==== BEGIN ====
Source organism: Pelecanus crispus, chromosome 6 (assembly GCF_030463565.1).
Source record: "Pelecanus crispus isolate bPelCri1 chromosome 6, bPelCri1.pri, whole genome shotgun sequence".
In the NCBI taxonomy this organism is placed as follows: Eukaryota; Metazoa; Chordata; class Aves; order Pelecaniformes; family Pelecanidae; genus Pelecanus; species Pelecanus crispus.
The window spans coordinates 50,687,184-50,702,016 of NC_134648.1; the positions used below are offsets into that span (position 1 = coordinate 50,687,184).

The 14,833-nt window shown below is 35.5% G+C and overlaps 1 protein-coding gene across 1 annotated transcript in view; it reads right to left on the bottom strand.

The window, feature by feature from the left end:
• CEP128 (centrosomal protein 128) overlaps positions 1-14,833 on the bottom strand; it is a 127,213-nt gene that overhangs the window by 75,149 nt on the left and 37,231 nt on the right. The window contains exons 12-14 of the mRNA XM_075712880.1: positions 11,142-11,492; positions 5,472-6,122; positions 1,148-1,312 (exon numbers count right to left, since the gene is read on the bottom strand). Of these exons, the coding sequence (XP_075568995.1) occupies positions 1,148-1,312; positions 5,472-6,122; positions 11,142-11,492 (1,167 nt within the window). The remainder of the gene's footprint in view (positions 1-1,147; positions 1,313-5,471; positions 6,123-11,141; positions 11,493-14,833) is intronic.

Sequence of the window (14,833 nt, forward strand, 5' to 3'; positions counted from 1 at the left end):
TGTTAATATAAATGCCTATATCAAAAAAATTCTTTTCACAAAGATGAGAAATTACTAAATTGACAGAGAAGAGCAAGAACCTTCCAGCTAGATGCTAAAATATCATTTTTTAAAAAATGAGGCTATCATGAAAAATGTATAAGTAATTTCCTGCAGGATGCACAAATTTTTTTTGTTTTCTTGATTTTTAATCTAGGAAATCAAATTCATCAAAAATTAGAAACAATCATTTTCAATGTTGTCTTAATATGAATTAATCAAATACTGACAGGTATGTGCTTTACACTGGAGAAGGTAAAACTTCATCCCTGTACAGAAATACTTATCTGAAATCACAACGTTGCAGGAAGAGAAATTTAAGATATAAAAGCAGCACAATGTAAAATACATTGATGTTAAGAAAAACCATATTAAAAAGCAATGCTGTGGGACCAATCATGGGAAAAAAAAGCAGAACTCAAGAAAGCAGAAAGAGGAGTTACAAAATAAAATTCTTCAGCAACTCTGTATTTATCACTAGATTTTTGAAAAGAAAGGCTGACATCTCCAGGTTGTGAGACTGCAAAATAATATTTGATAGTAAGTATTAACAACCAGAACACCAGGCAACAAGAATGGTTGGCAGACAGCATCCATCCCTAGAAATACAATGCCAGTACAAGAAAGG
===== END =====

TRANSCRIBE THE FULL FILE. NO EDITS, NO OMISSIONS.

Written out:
Source organism: Pelecanus crispus, chromosome 6 (assembly GCF_030463565.1).
Source record: "Pelecanus crispus isolate bPelCri1 chromosome 6, bPelCri1.pri, whole genome shotgun sequence".
In the NCBI taxonomy this organism is placed as follows: Eukaryota; Metazoa; Chordata; class Aves; order Pelecaniformes; family Pelecanidae; genus Pelecanus; species Pelecanus crispus.
The window spans coordinates 50,687,184-50,702,016 of NC_134648.1; the positions used below are offsets into that span (position 1 = coordinate 50,687,184).

The 14,833-nt window shown below is 35.5% G+C and overlaps 1 protein-coding gene across 1 annotated transcript in view; it reads right to left on the bottom strand.

The window, feature by feature from the left end:
• CEP128 (centrosomal protein 128) overlaps positions 1-14,833 on the bottom strand; it is a 127,213-nt gene that overhangs the window by 75,149 nt on the left and 37,231 nt on the right. The window contains exons 12-14 of the mRNA XM_075712880.1: positions 11,142-11,492; positions 5,472-6,122; positions 1,148-1,312 (exon numbers count right to left, since the gene is read on the bottom strand). Of these exons, the coding sequence (XP_075568995.1) occupies positions 1,148-1,312; positions 5,472-6,122; positions 11,142-11,492 (1,167 nt within the window). The remainder of the gene's footprint in view (positions 1-1,147; positions 1,313-5,471; positions 6,123-11,141; positions 11,493-14,833) is intronic.

Sequence of the window (14,833 nt, forward strand, 5' to 3'; positions counted from 1 at the left end):
TGTTAATATAAATGCCTATATCAAAAAAATTCTTTTCACAAAGATGAGAAATTACTAAATTGACAGAGAAGAGCAAGAACCTTCCAGCTAGATGCTAAAATATCATTTTTTAAAAAATGAGGCTATCATGAAAAATGTATAAGTAATTTCCTGCAGGATGCACAAATTTTTTTTGTTTTCTTGATTTTTAATCTAGGAAATCAAATTCATCAAAAATTAGAAACAATCATTTTCAATGTTGTCTTAATATGAATTAATCAAATACTGACAGGTATGTGCTTTACACTGGAGAAGGTAAAACTTCATCCCTGTACAGAAATACTTATCTGAAATCACAACGTTGCAGGAAGAGAAATTTAAGATATAAAAGCAGCACAATGTAAAATACATTGATGTTAAGAAAAACCATATTAAAAAGCAATGCTGTGGGACCAATCATGGGAAAAAAAAGCAGAACTCAAGAAAGCAGAAAGAGGAGTTACAAAATAAAATTCTTCAGCAACTCTGTATTTATCACTAGATTTTTGAAAAGAAAGGCTGACATCTCCAGGTTGTGAGACTGCAAAATAATATTTGATAGTAAGTATTAACAACCAGAACACCAGGCAACAAGAATGGTTGGCAGACAGCATCCATCCCTAGAAATACAATGCCAGTACAAGAAAGG